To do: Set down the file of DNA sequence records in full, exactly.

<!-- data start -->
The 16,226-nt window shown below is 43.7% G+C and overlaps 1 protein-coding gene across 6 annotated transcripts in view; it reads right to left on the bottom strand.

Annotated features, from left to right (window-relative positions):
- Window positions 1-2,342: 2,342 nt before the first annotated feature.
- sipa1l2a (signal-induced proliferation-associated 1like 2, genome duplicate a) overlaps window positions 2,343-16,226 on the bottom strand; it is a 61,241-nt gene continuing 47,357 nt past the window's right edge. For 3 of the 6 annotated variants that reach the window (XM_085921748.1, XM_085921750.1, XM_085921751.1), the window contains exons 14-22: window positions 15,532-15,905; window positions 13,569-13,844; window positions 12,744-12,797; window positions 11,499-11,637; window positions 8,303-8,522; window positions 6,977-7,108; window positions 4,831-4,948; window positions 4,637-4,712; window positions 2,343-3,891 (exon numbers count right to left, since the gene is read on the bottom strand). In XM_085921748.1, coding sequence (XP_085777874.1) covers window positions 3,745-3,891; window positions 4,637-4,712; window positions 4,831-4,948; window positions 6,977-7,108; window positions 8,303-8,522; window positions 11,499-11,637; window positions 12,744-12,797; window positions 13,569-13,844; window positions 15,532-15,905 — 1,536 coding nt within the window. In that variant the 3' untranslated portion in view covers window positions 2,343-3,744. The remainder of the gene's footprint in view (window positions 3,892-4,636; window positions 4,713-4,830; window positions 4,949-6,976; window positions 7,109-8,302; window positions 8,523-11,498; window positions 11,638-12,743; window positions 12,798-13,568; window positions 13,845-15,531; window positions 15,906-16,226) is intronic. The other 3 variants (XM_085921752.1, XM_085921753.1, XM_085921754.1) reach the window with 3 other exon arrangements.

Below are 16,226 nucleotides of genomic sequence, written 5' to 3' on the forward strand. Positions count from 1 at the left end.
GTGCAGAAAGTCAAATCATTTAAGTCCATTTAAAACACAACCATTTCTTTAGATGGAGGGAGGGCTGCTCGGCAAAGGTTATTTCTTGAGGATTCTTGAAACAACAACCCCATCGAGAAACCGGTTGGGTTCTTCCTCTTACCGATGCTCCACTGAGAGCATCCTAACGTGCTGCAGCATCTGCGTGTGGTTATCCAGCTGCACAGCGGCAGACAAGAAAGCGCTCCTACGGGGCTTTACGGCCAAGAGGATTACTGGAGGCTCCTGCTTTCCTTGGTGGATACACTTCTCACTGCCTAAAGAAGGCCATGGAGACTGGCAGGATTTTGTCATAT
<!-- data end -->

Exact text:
The 16,226-nt window shown below is 43.7% G+C and overlaps 1 protein-coding gene across 6 annotated transcripts in view; it reads right to left on the bottom strand.

Annotated features, from left to right (window-relative positions):
- Window positions 1-2,342: 2,342 nt before the first annotated feature.
- sipa1l2a (signal-induced proliferation-associated 1like 2, genome duplicate a) overlaps window positions 2,343-16,226 on the bottom strand; it is a 61,241-nt gene continuing 47,357 nt past the window's right edge. For 3 of the 6 annotated variants that reach the window (XM_085921748.1, XM_085921750.1, XM_085921751.1), the window contains exons 14-22: window positions 15,532-15,905; window positions 13,569-13,844; window positions 12,744-12,797; window positions 11,499-11,637; window positions 8,303-8,522; window positions 6,977-7,108; window positions 4,831-4,948; window positions 4,637-4,712; window positions 2,343-3,891 (exon numbers count right to left, since the gene is read on the bottom strand). In XM_085921748.1, coding sequence (XP_085777874.1) covers window positions 3,745-3,891; window positions 4,637-4,712; window positions 4,831-4,948; window positions 6,977-7,108; window positions 8,303-8,522; window positions 11,499-11,637; window positions 12,744-12,797; window positions 13,569-13,844; window positions 15,532-15,905 — 1,536 coding nt within the window. In that variant the 3' untranslated portion in view covers window positions 2,343-3,744. The remainder of the gene's footprint in view (window positions 3,892-4,636; window positions 4,713-4,830; window positions 4,949-6,976; window positions 7,109-8,302; window positions 8,523-11,498; window positions 11,638-12,743; window positions 12,798-13,568; window positions 13,845-15,531; window positions 15,906-16,226) is intronic. The other 3 variants (XM_085921752.1, XM_085921753.1, XM_085921754.1) reach the window with 3 other exon arrangements.

Below are 16,226 nucleotides of genomic sequence, written 5' to 3' on the forward strand. Positions count from 1 at the left end.
GTGCAGAAAGTCAAATCATTTAAGTCCATTTAAAACACAACCATTTCTTTAGATGGAGGGAGGGCTGCTCGGCAAAGGTTATTTCTTGAGGATTCTTGAAACAACAACCCCATCGAGAAACCGGTTGGGTTCTTCCTCTTACCGATGCTCCACTGAGAGCATCCTAACGTGCTGCAGCATCTGCGTGTGGTTATCCAGCTGCACAGCGGCAGACAAGAAAGCGCTCCTACGGGGCTTTACGGCCAAGAGGATTACTGGAGGCTCCTGCTTTCCTTGGTGGATACACTTCTCACTGCCTAAAGAAGGCCATGGAGACTGGCAGGATTTTGTCATAT